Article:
Christians Understanding Race and Equity (CURE) is committed to helping the Mississippi College community pursue a kingdom-oriented vision where all of God’s children have equal value, dignity, and worth as made in God’s image. We seek to acknowledge the past to improve our present and our future as we pursue a radical Christlike-ness in loving our neighbor as ourselves in a beloved community.
We are Christians at Mississippi College who recognize the ways in which our brothers and sisters of color have been marginalized from Christian institutions. We hope to be informed about how this happened, we want to connect the legacy of this history with modern events, and we seek to bring racial reconciliation and healing through Christ, unity, and moving forward as an enduring beloved community. We believe the Mississippi College community will be stronger because we have attempted to deal honestly with the past and will pursue real, actionable change in the present and future.
The six pillars which will help us rise (Ezekiel 10:4) are the following:
- Being Rooted in Christ’s Example and Shaped by Scripture
- Being Informed by the Past to Shape How We Engage the Present
- Promoting Real Discussion, Dialogue and Lament
- Seeking Repentance, Healing, Reconciliation, and Unity
- Building Community Based in Love, Forgiveness and Understanding
- Being Committed to Real Action
While acknowledging ethnicities (Rev. 5:9-10), the Bible teaches that there is just one race (Acts 17:26). Adam and Eve are the parents of all people: Genesis 1-2; Romans 5:12-21; 1 Corinthians 15:21-22; SEE also genealogies (Gen. 5; 1 Chr. 1:1; Luke 3:23-38). We believe that race is a man-made social construct that is a result of sin, which was intended to create division, oppression and separation. We believe, as Christians, that Christ has destroyed these “dividing walls of hostility” and that Christians have an important role to play in issues relating to racial division, injustice and breaking down “walls of hostility” in our own society through embodying a radical and countercultural Christ-likeness.
 “The term “equity” refers to fairness and justice and is distinguished from equality: Whereas equality means providing the same to all, equity means recognizing that we do not all start from the same place and must acknowledge and make adjustments to imbalances. The process is ongoing, requiring us to identify and overcome intentional and unintentional barriers arising from bias or systemic structures.” https://www.naceweb.org/about-us/equity-definition/ .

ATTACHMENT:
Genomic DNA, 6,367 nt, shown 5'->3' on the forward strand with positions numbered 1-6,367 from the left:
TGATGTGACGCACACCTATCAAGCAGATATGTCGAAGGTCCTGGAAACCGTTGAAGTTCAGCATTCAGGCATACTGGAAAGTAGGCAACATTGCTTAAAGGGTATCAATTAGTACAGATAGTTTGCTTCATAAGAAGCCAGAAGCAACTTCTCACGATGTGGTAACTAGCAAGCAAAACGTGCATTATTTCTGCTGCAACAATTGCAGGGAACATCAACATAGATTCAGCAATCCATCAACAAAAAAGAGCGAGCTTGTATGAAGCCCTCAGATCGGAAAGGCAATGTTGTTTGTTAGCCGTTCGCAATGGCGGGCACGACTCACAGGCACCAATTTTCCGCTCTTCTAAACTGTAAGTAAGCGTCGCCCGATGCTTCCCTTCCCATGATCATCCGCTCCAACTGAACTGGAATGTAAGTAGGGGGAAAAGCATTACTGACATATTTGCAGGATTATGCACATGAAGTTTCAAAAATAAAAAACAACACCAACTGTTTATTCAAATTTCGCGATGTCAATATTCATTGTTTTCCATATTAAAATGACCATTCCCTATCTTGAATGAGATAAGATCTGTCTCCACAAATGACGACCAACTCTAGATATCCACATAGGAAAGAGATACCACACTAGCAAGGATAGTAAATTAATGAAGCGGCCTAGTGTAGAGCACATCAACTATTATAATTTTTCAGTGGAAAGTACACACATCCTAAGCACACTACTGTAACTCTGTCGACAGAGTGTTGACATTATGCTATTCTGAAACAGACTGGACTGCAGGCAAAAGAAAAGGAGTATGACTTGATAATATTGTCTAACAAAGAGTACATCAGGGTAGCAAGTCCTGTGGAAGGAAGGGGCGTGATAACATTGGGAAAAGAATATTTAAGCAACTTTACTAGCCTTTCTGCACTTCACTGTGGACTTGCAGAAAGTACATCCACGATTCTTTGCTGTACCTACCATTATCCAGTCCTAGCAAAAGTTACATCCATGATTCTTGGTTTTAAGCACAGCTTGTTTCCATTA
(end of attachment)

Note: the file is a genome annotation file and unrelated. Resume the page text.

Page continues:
All people have value, dignity and worth and are made in God’s image. Genesis 1:26-30; 2:7; Psalm 8:3-6; John 3:16; Galatians 3:28; Colossians 3:9-11. 2000 Baptist Faith and Message: III. Man “The sacredness of human personality is evident in that God created man in His own image, and in that Christ died for man; therefore, every person of every race possesses full dignity and is worthy of respect and Christian love.” Relevant Scriptures Cited Genesis 1:26-30; 2:7, 18-22; 9:6; Psalm 8:3-6; Acts 17:26-31 https://bfm.sbc.net/bfm2000/#iii-man .
 The Bible commands us to love our neighbor as ourselves, one of the “Great Commandments.”
Leviticus 19:18; Matthew 22:34-40; Mark 12:28-34; Luke 10:25-37; Romans 13:8-10; Galatians 5:14.
 “Our goal is to create a beloved community and this will require a qualitative change in our souls as well as a quantitative change in our lives.” Dr. Martin Luther King Jr. https://www.wearethebelovedcommunity.org/bcquotes.html
Southern Baptist Convention Resolution on Racial Reconciliation (June 1, 1995) https://www.sbc.net/resource-library/resolutions/resolution-on-racial-reconciliation-on-the-150th-anniversary-of-the-southern-baptist-convention/, The Southern Baptist Theological Seminary Report on Slavery and Racism In the History of Southern Baptist Theological Seminary (December 12, 2018) https://sbts-wordpress-uploads.s3.amazonaws.com/sbts/uploads/2018/12/Racism-and-the-Legacy-of-Slavery-Report-v4.pdf .
 “Arise, for it is your task, and we are with you; be strong and do it.”
 Addressing lament, the Bible encourages seasons of lament over sin and brokenness. Psalm 130, Psalm 6, Psalm 38 and Psalm 10.
 Addressing offenders, the Bible mandates confession and reconciliation. Matthew 5:23-24; James 5:16a.
 Addressing victims, the Bible mandates forgiveness and reconciliation. Matthew 6:12; 18:21-35; Luke 17:4; Ephesians 5:32.
- Dr. Laurie Lawson, Associate Professor and Chair, Sociology and Social Work
- Dr. Otis Pickett, Associate Professor of History, Director of Social Studies Education Programs
- Dr. Stephanie Carmicle, Assistant Provost
- Cathy Chapman, Secretary, Sociology & Social Work
- Dr. Stephanie Henderson, Assistant Professor and Chair, Teacher Education and Leadership
- Camryn Johnson, student
- Dr. Melissa Jones, Director of Paralegal Studies and Public History
- Daniel McCammon, student
- Dr. John Meadors, Professor and Chair, English and Philosophy
- Dr. Ivan Parke, Professor, Christian Studies
- Damon Wright, Class of 2021